NASHVILLE (TSU News Service) – As the drought intensifies impacting farmers and agricultural production across the nation, experts at Tennessee State University are looking for ways to help individuals cope with the resulting threat to human life and food safety.
Working with Extension agents in its 32-county service area, the College of Agriculture, Human and Natural Sciences has set up a Disaster Education Response Team (DERT), including a number of scientists, to educate residents on the care of senior citizens, keeping children safe, and how to preserve food during the intense heat.
“Certainly the drought is greatly affecting crop production and the economic impact will be felt a for a long time, but the effect of the extreme heat on humans, especially the elderly and children is another area that needs great attention,” said Dr. Chandra Reddy, Dean of the College of Agriculture, Human and Natural Sciences.
He said DERT is targeting rural and urban communities with leaflets, brochures and holding meetings with parents, senior citizen centers and homeowners on subjects such as how to prevent heat stroke, keeping food safe during power outages, and how to avoid food “danger zones” when it is hot outside.
According to Rita Fleming, Assistant Professor of Health Education and a member of the DERT task force, 42 children died in the United States last year from heat stroke. While the number seems small, she said the reasons for most of those deaths were avoidable.
“Infants and children are sensitive to the effects of extreme heat and must rely on other people to keep them cool and dehydrated,” she said.
Just like children, Fleming said, senior citizens are also vulnerable, adding that those aged 65 and older are 12-13 times more likely to suffer from heat stroke than any other demographic group. She named limited access to timely media about weather emergencies, poor ventilation, and lack of access to air-conditioning as some of the major factors that lead to older adults’ death in extreme heat.
Power outages, another concern of DERT, are frequent occurrences during extreme heat, and can have a harmful effect on the food we eat, according to Dr. Sandria L. Godwin, Professor of Family and Consumer Sciences; and Dr. Suping Zhou, Associate Research Professor of Agricultural Sciences, members of the task force.
Their focus is on how to preserve food by keeping it out of what they call the “food danger zone” (food stored in the temperature range of 40°F and 140°F), during extreme heat or when there is no electricity.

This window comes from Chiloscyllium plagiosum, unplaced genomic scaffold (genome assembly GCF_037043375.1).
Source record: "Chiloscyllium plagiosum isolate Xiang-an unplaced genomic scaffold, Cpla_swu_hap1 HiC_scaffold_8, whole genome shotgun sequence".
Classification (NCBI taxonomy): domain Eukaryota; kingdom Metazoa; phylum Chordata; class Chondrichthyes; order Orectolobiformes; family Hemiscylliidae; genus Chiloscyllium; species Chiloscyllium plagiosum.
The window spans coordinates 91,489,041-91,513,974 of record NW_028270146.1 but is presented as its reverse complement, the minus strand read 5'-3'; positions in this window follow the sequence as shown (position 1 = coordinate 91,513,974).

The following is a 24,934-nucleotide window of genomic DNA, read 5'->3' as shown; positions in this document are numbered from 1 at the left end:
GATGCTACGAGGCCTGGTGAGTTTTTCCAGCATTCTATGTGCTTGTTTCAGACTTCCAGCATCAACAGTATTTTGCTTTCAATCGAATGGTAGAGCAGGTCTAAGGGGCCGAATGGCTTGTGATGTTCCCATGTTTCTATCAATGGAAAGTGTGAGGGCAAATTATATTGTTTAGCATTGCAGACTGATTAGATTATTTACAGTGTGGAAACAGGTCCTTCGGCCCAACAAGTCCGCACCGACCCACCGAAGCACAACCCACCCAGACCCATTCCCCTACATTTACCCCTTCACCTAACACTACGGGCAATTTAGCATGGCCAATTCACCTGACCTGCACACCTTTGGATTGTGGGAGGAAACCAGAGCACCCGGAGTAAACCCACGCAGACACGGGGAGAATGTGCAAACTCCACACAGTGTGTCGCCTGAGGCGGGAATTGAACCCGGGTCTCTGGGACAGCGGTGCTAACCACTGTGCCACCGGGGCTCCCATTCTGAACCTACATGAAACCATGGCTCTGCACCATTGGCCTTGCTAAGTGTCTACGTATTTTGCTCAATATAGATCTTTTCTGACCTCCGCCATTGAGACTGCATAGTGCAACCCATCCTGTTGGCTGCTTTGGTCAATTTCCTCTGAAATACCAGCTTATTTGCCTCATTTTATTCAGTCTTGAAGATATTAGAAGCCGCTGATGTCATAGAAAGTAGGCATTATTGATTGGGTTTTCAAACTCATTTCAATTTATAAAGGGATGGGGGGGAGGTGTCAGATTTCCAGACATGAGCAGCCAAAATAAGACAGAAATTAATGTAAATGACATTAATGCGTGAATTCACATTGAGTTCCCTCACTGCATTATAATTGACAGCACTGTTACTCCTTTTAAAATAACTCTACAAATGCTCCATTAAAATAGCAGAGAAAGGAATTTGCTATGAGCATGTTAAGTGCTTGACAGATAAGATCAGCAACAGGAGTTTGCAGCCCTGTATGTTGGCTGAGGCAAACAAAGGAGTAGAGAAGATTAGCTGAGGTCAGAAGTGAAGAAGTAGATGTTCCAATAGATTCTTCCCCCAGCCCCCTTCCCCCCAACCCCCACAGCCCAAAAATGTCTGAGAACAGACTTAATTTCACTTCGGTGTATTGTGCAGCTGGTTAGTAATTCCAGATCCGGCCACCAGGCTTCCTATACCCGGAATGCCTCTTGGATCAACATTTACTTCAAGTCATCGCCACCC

Other members of DERT are Dr. An Peischel, Small Ruminant Extension Specialist; Dr. Fur-Chi Chen, Associate Professor of Agricultural Sciences; and Richard Stone, Research Assistant.
For more information about personal and food safety, visit: www.tnstate.edu/agriculture
Department of Media Relations
Rick DelaHaya: 615.963.5312
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With more than 9,000 students, Tennessee State University is Nashville’s only public university and is a comprehensive, urban, coeducational, land-grant university offering 38 undergraduate, 22 graduate and seven doctoral programs. TSU has earned a top 20 ranking for Historically Black Colleges and Universities according to U.S. News and World Report, and rated as the Number One University in the state by Washington Monthly for social mobility, research and community service. Founded in 1912 Tennessee State University celebrates 100 years in Nashville during 2012. Visit the University online at tnstate.edu.
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Motto: Think, Work, Serve Established: June 19, 1912 Type: Public, HBCU Endowment: $41.7 million Chancellor: John Morgan President: Dr. Glenda Baskin Glover Faculty: 431 Enrollment: 8775 Location: Nashville, Tennessee, United States Campus: Urban, 500 acres (2 km²) Former names: Tennessee A&I State Normal School for Negroes (1912); Tennessee A&I State Normal College (1925); Tennessee A&I State University (1951); Tennessee State University (1968) Colors: Reflex Blue and White Nickname: Tigers Athletics: National Collegiate Athletic Association Affiliations: Ohio Valley Conference Web site: www.tnstate.edu Phone: 615-963-5000
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